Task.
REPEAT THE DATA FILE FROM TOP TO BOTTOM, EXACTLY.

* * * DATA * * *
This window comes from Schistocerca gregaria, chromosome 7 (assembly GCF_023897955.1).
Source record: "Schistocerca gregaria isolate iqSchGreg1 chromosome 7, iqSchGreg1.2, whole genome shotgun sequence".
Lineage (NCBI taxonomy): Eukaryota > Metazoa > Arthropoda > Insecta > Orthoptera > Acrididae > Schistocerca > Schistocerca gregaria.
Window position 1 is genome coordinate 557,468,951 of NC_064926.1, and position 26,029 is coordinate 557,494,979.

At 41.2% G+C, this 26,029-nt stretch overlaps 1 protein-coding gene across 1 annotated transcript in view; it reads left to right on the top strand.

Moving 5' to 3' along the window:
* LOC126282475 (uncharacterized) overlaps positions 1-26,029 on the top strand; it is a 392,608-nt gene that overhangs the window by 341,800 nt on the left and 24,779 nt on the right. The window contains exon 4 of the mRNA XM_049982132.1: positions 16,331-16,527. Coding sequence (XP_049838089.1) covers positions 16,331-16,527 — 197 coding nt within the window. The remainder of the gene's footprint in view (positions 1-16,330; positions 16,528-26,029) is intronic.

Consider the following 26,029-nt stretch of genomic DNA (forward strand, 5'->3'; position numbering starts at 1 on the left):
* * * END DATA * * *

This window comes from Schistocerca gregaria, chromosome 7 (assembly GCF_023897955.1).
Source record: "Schistocerca gregaria isolate iqSchGreg1 chromosome 7, iqSchGreg1.2, whole genome shotgun sequence".
Lineage (NCBI taxonomy): Eukaryota > Metazoa > Arthropoda > Insecta > Orthoptera > Acrididae > Schistocerca > Schistocerca gregaria.
Window position 1 is genome coordinate 557,468,951 of NC_064926.1, and position 26,029 is coordinate 557,494,979.

At 41.2% G+C, this 26,029-nt stretch overlaps 1 protein-coding gene across 1 annotated transcript in view; it reads left to right on the top strand.

Moving 5' to 3' along the window:
* LOC126282475 (uncharacterized) overlaps positions 1-26,029 on the top strand; it is a 392,608-nt gene that overhangs the window by 341,800 nt on the left and 24,779 nt on the right. The window contains exon 4 of the mRNA XM_049982132.1: positions 16,331-16,527. Coding sequence (XP_049838089.1) covers positions 16,331-16,527 — 197 coding nt within the window. The remainder of the gene's footprint in view (positions 1-16,330; positions 16,528-26,029) is intronic.

Consider the following 26,029-nt stretch of genomic DNA (forward strand, 5'->3'; position numbering starts at 1 on the left):